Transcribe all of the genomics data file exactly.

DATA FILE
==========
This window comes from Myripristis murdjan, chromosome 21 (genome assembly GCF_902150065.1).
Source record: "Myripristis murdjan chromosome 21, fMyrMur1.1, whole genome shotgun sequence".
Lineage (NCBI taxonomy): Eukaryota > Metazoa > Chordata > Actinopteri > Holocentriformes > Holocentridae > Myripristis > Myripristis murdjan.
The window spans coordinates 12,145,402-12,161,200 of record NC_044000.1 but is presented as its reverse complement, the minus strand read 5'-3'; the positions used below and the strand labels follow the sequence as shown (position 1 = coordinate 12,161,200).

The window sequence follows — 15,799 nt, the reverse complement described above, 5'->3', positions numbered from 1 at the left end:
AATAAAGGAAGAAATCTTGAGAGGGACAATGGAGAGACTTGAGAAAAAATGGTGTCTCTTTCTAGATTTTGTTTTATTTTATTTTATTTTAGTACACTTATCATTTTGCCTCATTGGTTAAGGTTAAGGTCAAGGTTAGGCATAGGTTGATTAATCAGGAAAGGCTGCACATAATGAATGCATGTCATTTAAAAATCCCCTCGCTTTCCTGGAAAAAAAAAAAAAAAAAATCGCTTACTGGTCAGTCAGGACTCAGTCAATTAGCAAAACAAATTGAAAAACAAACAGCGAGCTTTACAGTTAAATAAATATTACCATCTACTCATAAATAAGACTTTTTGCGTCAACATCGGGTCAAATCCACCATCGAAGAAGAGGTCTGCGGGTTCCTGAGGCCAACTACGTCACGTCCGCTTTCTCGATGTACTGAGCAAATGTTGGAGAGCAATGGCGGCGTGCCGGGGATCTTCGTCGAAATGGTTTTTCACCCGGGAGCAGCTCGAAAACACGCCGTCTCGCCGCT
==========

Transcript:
This window comes from Myripristis murdjan, chromosome 21 (genome assembly GCF_902150065.1).
Source record: "Myripristis murdjan chromosome 21, fMyrMur1.1, whole genome shotgun sequence".
Lineage (NCBI taxonomy): Eukaryota > Metazoa > Chordata > Actinopteri > Holocentriformes > Holocentridae > Myripristis > Myripristis murdjan.
The window spans coordinates 12,145,402-12,161,200 of record NC_044000.1 but is presented as its reverse complement, the minus strand read 5'-3'; the positions used below and the strand labels follow the sequence as shown (position 1 = coordinate 12,161,200).

The window sequence follows — 15,799 nt, the reverse complement described above, 5'->3', positions numbered from 1 at the left end:
AATAAAGGAAGAAATCTTGAGAGGGACAATGGAGAGACTTGAGAAAAAATGGTGTCTCTTTCTAGATTTTGTTTTATTTTATTTTATTTTAGTACACTTATCATTTTGCCTCATTGGTTAAGGTTAAGGTCAAGGTTAGGCATAGGTTGATTAATCAGGAAAGGCTGCACATAATGAATGCATGTCATTTAAAAATCCCCTCGCTTTCCTGGAAAAAAAAAAAAAAAAAATCGCTTACTGGTCAGTCAGGACTCAGTCAATTAGCAAAACAAATTGAAAAACAAACAGCGAGCTTTACAGTTAAATAAATATTACCATCTACTCATAAATAAGACTTTTTGCGTCAACATCGGGTCAAATCCACCATCGAAGAAGAGGTCTGCGGGTTCCTGAGGCCAACTACGTCACGTCCGCTTTCTCGATGTACTGAGCAAATGTTGGAGAGCAATGGCGGCGTGCCGGGGATCTTCGTCGAAATGGTTTTTCACCCGGGAGCAGCTCGAAAACACGCCGTCTCGCCGCT